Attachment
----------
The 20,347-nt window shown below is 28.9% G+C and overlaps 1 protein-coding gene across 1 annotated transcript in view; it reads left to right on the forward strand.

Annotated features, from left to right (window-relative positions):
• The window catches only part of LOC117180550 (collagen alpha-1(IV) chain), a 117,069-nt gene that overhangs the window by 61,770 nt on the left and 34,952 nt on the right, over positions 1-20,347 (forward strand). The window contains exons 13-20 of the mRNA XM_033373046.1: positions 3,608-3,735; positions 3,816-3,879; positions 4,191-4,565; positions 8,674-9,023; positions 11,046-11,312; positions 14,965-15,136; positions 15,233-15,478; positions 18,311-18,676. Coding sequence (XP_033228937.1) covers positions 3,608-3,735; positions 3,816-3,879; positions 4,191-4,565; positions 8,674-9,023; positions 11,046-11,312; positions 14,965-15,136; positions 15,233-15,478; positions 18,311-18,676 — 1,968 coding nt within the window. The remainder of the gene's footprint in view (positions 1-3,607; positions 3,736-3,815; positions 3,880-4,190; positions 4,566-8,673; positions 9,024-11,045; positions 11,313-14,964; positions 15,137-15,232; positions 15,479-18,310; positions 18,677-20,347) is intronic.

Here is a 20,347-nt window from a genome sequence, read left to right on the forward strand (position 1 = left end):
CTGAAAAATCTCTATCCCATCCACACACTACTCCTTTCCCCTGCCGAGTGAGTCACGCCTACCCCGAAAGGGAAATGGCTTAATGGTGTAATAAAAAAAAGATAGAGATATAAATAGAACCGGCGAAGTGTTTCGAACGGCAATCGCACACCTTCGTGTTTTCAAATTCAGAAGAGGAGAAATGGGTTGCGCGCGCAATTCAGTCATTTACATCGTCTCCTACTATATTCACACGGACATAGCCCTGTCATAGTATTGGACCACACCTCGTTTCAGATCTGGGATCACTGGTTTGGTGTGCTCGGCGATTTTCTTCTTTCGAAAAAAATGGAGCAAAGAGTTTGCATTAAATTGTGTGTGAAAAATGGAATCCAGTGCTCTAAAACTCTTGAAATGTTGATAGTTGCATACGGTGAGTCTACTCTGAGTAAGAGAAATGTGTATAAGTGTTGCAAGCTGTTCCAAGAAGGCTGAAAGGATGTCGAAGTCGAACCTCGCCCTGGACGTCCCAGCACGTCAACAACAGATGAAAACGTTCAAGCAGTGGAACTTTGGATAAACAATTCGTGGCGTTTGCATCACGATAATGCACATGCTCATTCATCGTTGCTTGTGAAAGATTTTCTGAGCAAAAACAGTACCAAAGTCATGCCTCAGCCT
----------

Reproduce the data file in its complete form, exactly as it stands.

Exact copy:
The 20,347-nt window shown below is 28.9% G+C and overlaps 1 protein-coding gene across 1 annotated transcript in view; it reads left to right on the forward strand.

Annotated features, from left to right (window-relative positions):
• The window catches only part of LOC117180550 (collagen alpha-1(IV) chain), a 117,069-nt gene that overhangs the window by 61,770 nt on the left and 34,952 nt on the right, over positions 1-20,347 (forward strand). The window contains exons 13-20 of the mRNA XM_033373046.1: positions 3,608-3,735; positions 3,816-3,879; positions 4,191-4,565; positions 8,674-9,023; positions 11,046-11,312; positions 14,965-15,136; positions 15,233-15,478; positions 18,311-18,676. Coding sequence (XP_033228937.1) covers positions 3,608-3,735; positions 3,816-3,879; positions 4,191-4,565; positions 8,674-9,023; positions 11,046-11,312; positions 14,965-15,136; positions 15,233-15,478; positions 18,311-18,676 — 1,968 coding nt within the window. The remainder of the gene's footprint in view (positions 1-3,607; positions 3,736-3,815; positions 3,880-4,190; positions 4,566-8,673; positions 9,024-11,045; positions 11,313-14,964; positions 15,137-15,232; positions 15,479-18,310; positions 18,677-20,347) is intronic.

Here is a 20,347-nt window from a genome sequence, read left to right on the forward strand (position 1 = left end):
CTGAAAAATCTCTATCCCATCCACACACTACTCCTTTCCCCTGCCGAGTGAGTCACGCCTACCCCGAAAGGGAAATGGCTTAATGGTGTAATAAAAAAAAGATAGAGATATAAATAGAACCGGCGAAGTGTTTCGAACGGCAATCGCACACCTTCGTGTTTTCAAATTCAGAAGAGGAGAAATGGGTTGCGCGCGCAATTCAGTCATTTACATCGTCTCCTACTATATTCACACGGACATAGCCCTGTCATAGTATTGGACCACACCTCGTTTCAGATCTGGGATCACTGGTTTGGTGTGCTCGGCGATTTTCTTCTTTCGAAAAAAATGGAGCAAAGAGTTTGCATTAAATTGTGTGTGAAAAATGGAATCCAGTGCTCTAAAACTCTTGAAATGTTGATAGTTGCATACGGTGAGTCTACTCTGAGTAAGAGAAATGTGTATAAGTGTTGCAAGCTGTTCCAAGAAGGCTGAAAGGATGTCGAAGTCGAACCTCGCCCTGGACGTCCCAGCACGTCAACAACAGATGAAAACGTTCAAGCAGTGGAACTTTGGATAAACAATTCGTGGCGTTTGCATCACGATAATGCACATGCTCATTCATCGTTGCTTGTGAAAGATTTTCTGAGCAAAAACAGTACCAAAGTCATGCCTCAGCCT